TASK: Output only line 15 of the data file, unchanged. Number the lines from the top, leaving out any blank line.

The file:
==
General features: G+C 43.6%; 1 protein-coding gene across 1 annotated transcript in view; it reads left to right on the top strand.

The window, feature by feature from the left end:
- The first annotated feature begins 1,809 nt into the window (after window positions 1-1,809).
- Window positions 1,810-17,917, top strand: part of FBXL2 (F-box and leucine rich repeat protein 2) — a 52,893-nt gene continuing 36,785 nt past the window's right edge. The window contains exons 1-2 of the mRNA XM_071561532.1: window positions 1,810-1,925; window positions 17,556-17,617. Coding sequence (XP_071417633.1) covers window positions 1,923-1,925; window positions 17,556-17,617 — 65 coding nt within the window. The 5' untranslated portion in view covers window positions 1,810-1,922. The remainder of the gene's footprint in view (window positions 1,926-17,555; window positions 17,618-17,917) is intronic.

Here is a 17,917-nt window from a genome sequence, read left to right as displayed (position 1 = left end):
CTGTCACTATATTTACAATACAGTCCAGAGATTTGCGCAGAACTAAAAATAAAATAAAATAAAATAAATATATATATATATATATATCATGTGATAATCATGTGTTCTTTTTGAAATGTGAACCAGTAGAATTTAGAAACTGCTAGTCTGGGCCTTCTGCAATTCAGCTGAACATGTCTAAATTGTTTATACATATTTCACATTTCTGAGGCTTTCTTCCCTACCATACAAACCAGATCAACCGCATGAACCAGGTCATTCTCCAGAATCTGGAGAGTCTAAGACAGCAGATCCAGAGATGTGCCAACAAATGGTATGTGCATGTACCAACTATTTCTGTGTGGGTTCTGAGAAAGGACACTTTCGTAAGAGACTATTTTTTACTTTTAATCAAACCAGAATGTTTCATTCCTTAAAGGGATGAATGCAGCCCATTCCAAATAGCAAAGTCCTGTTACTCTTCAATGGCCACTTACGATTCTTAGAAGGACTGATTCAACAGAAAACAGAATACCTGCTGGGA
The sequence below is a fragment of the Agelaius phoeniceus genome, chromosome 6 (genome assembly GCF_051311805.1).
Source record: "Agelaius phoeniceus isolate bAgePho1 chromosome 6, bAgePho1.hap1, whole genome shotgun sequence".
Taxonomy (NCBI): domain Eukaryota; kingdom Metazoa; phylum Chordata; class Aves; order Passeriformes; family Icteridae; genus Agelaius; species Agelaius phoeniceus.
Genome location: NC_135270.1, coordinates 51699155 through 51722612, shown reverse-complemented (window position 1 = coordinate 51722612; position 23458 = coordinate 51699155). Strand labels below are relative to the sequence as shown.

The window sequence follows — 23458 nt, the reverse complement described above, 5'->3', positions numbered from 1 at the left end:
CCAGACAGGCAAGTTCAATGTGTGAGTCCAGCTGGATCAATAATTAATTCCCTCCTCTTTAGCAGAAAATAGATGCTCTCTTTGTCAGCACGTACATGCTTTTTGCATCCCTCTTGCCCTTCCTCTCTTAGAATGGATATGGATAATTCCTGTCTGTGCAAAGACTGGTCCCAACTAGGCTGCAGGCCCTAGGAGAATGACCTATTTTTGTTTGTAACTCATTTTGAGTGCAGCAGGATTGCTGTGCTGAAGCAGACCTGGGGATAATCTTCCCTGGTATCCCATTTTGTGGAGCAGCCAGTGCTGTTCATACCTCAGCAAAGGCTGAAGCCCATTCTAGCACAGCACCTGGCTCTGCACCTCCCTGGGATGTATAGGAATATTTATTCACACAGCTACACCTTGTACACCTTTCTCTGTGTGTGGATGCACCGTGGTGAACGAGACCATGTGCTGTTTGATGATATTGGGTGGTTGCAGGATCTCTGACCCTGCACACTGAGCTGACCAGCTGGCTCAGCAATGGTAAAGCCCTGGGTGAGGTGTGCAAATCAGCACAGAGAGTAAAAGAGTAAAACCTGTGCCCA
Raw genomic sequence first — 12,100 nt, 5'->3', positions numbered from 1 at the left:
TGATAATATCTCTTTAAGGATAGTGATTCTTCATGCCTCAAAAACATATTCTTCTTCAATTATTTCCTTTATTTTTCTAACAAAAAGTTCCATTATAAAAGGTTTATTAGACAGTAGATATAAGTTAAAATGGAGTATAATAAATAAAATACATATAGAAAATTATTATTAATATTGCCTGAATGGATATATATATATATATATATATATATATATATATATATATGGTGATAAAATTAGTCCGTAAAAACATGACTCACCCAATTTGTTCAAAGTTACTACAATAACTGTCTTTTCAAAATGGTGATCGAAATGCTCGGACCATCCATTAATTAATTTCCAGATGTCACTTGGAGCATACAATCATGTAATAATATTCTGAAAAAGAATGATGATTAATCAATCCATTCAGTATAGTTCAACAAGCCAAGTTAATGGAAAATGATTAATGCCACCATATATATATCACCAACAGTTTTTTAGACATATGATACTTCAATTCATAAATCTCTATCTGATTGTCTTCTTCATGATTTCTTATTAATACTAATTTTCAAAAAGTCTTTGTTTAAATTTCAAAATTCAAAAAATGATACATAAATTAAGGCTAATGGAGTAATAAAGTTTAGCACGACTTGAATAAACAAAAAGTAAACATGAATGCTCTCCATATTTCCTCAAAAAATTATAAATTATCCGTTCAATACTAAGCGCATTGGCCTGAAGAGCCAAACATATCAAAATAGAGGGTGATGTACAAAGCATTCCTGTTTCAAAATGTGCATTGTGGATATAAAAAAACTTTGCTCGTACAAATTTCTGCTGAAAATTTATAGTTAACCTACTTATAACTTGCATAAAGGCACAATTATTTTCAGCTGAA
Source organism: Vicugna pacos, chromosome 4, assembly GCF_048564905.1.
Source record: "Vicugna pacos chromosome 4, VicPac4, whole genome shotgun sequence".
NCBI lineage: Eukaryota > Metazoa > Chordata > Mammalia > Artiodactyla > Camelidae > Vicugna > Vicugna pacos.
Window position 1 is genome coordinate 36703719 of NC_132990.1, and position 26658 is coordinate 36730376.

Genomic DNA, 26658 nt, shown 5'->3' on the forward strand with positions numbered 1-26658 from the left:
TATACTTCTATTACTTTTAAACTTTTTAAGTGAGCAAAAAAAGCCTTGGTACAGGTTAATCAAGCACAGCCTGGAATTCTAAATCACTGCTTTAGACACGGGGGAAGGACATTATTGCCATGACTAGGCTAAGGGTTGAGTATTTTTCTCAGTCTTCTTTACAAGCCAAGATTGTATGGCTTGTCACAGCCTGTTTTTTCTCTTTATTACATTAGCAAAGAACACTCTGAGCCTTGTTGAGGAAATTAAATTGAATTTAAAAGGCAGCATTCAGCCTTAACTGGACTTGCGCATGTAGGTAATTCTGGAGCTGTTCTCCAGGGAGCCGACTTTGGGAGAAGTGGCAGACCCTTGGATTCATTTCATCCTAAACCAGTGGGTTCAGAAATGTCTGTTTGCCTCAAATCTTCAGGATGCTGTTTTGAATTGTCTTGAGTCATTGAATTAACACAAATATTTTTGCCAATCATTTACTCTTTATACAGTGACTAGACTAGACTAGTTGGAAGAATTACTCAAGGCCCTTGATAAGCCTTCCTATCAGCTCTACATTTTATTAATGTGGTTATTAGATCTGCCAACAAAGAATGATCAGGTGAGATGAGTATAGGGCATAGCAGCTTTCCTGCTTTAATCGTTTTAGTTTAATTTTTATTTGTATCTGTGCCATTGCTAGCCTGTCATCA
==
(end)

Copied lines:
Source organism: Vicugna pacos, chromosome 4, assembly GCF_048564905.1.